Even a quarantine cannot stop food innovation

Illustration for article titled Even a quarantine cannot stop food innovation
Photo: D-Keine (Getty Images)

Even though most offices shut down four months ago and have yet to reopen, the food biz can’t stop, won’t stop. After all, the pandemic is going to end someday and, as one the president of one food R&D lab told the website Food Dive, “If you come out of this COVID thing and have nothing in the pipeline, you’re gonna be a year behind everyone else.”

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Nobody wants to be left behind. And so food innovation companies, like everyone else, have been adapting to the new world order. Food Dive talked to the leaders of several of these companies to find out how they’ve been managing.

The first thing to change was the supply chain. Instead of stockpiling products to ship, as they did in the past, companies have been manufacturing and shipping goods on an as-needed basis, which helps them deal with difficulties in travel, possible ingredient shortages, and erratic demand and do it with fewer workers.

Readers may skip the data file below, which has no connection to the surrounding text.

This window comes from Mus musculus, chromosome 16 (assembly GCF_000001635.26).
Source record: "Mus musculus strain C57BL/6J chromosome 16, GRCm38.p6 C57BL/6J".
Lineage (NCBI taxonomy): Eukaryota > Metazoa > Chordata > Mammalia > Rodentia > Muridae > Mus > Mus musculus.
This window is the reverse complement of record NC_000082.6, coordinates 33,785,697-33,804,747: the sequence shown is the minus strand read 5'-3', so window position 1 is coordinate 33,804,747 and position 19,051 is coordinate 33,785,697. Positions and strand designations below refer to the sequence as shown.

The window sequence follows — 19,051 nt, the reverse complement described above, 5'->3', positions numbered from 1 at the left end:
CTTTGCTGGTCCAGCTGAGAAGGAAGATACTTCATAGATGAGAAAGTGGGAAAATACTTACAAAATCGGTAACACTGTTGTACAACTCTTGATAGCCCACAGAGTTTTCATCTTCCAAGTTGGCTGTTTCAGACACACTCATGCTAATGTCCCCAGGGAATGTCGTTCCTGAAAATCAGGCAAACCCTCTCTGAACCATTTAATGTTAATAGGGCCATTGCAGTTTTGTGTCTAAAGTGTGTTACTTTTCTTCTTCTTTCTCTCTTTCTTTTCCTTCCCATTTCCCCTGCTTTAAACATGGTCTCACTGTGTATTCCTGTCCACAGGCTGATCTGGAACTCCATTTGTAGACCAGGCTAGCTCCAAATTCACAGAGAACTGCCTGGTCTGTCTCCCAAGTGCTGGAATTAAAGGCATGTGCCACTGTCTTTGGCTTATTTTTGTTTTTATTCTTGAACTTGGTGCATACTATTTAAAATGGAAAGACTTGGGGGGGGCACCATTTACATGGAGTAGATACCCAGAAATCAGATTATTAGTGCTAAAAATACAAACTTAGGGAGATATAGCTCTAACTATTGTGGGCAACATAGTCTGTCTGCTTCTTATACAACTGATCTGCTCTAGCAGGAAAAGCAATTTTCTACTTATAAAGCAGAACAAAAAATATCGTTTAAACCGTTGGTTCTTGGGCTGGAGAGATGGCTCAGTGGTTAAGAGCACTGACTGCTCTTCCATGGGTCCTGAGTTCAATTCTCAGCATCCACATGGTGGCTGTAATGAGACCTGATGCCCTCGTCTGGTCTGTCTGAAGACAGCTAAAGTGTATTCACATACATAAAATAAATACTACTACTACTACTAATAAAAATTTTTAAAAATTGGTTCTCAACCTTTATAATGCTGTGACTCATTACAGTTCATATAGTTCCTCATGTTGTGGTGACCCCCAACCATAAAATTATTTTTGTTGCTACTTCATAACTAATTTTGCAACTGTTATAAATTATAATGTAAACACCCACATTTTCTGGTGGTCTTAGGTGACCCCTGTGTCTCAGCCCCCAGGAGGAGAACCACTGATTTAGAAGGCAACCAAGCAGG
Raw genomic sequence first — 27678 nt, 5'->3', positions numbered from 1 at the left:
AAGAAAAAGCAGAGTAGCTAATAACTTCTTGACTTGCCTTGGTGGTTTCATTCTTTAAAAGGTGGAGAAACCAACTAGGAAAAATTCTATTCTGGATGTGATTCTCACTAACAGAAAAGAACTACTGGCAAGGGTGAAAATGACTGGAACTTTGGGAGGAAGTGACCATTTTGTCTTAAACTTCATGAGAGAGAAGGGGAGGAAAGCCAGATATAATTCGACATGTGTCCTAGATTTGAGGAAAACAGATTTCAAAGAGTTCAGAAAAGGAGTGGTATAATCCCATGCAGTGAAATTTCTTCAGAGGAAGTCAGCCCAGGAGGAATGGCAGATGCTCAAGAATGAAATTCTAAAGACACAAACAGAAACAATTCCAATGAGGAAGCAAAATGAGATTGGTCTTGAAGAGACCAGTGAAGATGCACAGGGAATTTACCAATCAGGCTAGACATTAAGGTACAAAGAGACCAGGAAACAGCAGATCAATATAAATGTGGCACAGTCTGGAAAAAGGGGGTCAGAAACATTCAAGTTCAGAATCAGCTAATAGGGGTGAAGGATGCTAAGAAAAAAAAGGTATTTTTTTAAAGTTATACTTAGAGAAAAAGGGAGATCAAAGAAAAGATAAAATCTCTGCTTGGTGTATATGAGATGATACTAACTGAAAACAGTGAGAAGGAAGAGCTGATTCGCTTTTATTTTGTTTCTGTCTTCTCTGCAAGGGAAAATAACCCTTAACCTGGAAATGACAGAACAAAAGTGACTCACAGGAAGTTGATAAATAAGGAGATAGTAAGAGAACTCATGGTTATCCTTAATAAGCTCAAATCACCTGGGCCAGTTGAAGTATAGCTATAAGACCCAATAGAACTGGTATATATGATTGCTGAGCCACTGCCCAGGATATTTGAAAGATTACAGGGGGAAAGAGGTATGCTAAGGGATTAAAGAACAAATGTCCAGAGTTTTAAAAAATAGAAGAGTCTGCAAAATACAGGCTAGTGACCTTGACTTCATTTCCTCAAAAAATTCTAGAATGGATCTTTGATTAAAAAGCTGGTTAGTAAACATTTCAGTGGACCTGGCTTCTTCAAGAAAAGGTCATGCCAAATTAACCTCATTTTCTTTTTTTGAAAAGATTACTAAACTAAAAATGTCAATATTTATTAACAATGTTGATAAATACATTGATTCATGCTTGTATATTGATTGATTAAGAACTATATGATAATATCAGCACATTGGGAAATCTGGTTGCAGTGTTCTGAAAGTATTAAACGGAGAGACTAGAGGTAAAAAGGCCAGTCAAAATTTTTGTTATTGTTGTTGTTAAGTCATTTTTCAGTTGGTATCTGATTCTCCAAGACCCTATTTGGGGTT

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Food packaging will also change. Instead of items that are meant to be served and shared, more things will come individually packaged. The intended message, said another food executive, is “This was made in a facility where food safety is top of mind. Nobody else has touched it. It’s wrapped for your safety.”

It’s hard to work from home if your work is in a lab. Nonetheless, that’s what some food R&D scientists are doing. In their home kitchens, they’re required to follow all the same food safety and sanitation procedures they would in the lab, and everything they make is for internal use only, not for consumer testing. One company has a shuttle that transports ingredients and equipment to various employees’ homes. Employees at another company leave products to evaluate on each other’s doorsteps, which they’ll discuss in calls later.

Meanwhile, investors are still funding these projects, but they’re thinking about them differently. They’d rather put their money into products that will save the planet (like protein-based meat, for instance), and they’re providing enough funds to get beneficiaries not just through the rest of 2020 but 2021 as well. With the economy in flux and with a presidential election coming up—which could mean a change in administration and in government policy—it’s hard to plan ahead. But it doesn’t stop Big Food from trying.

Aimee Levitt is associate editor of The Takeout.

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DISCUSSION

They’d rather put their money into products that will save the planet (like protein-based meat, for instance)“

That seems at odds with making everything individually packaged. I’m far more concerned with plastic waste than cow farts.